Kimi Raikkonen is increasingly under scrutiny. The Finnish driver's recent performance in Canada has raised many doubts within Ferrari, and with a performance record below expectations so far (only one second place compared to a victory and four podiums in seven races for Vettel), his confirmation is becoming more uncertain. Ferrari's team principal, Maurizio Arrivabene, continues to say:
"Kimi's future, as I've already mentioned, depends on results. If he achieves the goals we've set for him, why not consider keeping the same driver lineup in 2016? The goals are good performances and points. For Enzo Ferrari, the Constructors' World Championship was more important than the Drivers' Championship, and to achieve that, both drivers need to deliver results. I've had a direct conversation with Kimi, and he knows it very well: the more points he scores, the more likely he is to stay".
Arrivabene, for now, doesn't want to talk about replacements:
"For now, I'm only thinking about our two drivers, knowing that if needed, we can have a driver ready to jump into a Ferrari in a minute. That's not a problem; the problem is working with the drivers we have and making sure they perform at their best".
Reflecting on his experience in Maranello, Arrivabene admits:
"A chair is just a chair when you're focused on your work. It can be comfortable or not, but it depends on how you're working, not how you're sitting. Of course, I feel the responsibility, but if you remove the media pressure for a moment, it's a wonderful job. My dream for years was to return to Italy and do something for my country, and I was fortunate enough to find the best job Italy could offer me".
Arrivabene discusses the role of a team principal and his relationship with Marchionne:
"The team principal is not an engineer. Maybe they were many years ago, but if you look at Todt, Briatore, Horner, or Wolff, none of them is an engineer. You need to have a 360-degree approach and find the right balance between the engineering aspect and the budget. If you give engineers free rein, you'll quickly go bankrupt. Marchionne? Obviously, I keep him informed about everything; he's my boss. But the intensity of communication depends on the situation. Sometimes we don't talk for three or four days, other times we talk three or four times in the same day".
Regarding Ferrari's ambitions:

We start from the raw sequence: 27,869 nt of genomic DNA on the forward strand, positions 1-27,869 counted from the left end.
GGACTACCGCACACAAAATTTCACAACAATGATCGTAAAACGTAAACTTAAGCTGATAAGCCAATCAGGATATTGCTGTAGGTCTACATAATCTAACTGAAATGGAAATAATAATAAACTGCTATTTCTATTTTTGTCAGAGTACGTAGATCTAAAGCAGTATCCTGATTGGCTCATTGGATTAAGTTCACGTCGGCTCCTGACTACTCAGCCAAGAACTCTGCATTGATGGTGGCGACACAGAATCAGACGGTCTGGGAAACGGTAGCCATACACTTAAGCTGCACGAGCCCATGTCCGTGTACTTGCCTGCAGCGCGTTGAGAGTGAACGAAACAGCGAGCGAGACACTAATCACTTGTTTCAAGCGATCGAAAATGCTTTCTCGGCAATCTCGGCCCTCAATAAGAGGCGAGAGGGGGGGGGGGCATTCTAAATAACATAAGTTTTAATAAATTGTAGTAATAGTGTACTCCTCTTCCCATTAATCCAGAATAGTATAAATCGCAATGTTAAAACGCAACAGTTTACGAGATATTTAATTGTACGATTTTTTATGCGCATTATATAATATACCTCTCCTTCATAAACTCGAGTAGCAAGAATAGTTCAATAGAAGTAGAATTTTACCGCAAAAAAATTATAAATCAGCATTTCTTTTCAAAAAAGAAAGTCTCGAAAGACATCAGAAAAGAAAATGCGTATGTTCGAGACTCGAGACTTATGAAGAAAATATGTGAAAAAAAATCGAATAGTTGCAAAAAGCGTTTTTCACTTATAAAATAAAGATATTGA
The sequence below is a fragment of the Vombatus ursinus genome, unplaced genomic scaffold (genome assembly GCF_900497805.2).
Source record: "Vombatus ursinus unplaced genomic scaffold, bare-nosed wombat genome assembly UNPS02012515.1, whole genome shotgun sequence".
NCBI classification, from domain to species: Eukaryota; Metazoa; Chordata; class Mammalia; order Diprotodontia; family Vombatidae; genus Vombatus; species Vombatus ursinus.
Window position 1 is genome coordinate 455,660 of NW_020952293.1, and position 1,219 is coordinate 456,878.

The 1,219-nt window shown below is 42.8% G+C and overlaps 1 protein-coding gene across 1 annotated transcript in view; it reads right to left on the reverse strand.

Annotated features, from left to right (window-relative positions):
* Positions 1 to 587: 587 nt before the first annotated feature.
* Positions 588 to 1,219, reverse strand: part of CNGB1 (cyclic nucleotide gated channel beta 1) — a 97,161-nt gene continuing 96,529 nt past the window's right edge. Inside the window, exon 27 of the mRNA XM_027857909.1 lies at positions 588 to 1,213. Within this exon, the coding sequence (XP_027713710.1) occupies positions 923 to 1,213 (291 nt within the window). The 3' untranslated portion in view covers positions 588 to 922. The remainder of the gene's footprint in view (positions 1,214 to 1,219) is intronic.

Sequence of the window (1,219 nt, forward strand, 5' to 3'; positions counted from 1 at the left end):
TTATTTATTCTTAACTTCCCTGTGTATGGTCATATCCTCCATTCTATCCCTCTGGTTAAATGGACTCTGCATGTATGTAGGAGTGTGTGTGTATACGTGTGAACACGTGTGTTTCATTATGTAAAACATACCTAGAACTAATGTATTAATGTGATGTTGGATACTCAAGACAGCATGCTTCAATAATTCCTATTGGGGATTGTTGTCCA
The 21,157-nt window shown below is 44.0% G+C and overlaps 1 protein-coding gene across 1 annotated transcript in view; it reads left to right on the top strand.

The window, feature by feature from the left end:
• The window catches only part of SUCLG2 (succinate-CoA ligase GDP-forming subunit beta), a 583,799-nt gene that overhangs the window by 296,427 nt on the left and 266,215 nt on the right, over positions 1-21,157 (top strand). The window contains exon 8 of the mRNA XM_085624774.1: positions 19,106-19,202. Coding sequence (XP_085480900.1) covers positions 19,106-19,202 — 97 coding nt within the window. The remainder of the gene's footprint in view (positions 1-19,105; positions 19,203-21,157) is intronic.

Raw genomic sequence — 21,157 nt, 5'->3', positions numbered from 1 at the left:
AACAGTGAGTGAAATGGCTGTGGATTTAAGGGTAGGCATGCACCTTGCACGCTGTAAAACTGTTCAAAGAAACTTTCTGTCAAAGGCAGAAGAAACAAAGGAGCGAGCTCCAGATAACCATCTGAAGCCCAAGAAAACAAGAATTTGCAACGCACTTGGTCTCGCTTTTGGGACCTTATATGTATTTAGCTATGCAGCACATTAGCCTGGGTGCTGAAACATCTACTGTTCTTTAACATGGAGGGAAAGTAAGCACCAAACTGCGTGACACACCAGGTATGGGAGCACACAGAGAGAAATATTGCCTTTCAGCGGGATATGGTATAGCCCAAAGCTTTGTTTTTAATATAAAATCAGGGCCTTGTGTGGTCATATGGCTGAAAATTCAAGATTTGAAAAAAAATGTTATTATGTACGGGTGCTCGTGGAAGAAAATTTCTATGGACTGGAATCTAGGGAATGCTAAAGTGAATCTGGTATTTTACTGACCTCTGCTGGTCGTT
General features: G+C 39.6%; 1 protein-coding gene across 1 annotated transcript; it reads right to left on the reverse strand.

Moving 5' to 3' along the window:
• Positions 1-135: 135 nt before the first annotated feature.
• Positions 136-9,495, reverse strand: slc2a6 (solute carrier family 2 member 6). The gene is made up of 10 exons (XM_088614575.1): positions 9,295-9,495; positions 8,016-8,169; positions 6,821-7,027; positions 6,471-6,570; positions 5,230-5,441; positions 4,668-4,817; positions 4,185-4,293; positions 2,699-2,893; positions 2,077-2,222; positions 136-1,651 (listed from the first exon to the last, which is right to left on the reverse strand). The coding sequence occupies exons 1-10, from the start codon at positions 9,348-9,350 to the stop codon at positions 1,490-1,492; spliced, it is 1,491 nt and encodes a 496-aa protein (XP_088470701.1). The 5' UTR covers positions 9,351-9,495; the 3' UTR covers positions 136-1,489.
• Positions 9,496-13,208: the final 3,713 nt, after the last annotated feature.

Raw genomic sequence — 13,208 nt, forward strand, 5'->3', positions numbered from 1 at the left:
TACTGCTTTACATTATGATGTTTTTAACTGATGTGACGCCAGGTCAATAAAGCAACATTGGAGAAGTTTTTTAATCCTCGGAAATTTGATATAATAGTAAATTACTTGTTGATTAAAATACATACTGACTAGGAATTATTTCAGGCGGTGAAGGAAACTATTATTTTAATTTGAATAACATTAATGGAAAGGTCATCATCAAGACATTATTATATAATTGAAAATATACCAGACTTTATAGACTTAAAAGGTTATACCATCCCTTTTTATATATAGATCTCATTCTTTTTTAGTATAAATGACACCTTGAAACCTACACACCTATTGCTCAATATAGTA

"I was clear at the beginning of the season: for 2015, the goal is to win at least three races, and next year, we aim to compete for the title. I have no doubts about it, and we're working hard for it. The rest of the season? I'm not looking for signs in the sky for the future, but obviously, I don't like losing, and the team doesn't like it either. We want to win, but Mercedes has done a great job. They deserved the title last year and deserve to be where they are now. We need to be realistic and do our best to try to make them a bit less happy".
Finally, in response to Alonso, who explained that he left Ferrari because he was tired of always finishing second:
"People can say whatever they want. It wasn't very nice, but I don't care".
Sebastian Vettel believes in his chances. And he doesn't hide it, even in front of microphones, notebooks, and cameras. On the eve of the Austrian Grand Prix, the German driver is very optimistic about the possibility of winning again, as he did in Malaysia.
"At Ferrari, we always aim to fight for victory. We have a competitive package, and if everything goes right, we could be up there, especially on Saturdays. But we also have to be realistic. To challenge Mercedes, we need a perfect weekend, hoping they struggle a bit. But in a normal race, it will be difficult to beat them because there's still a considerable gap; they are still the favorites".
So, prompted by questions, the driver from the Maranello team returns to his impressive comeback in the Montreal race, starting from the back and finishing third.
"It was more exciting than the previous races. Normally, when you start from the back, you pass slower cars, and in the end, when I found a stable position, I could push more and gain points, avoiding the possible risks in the chaos of the early laps".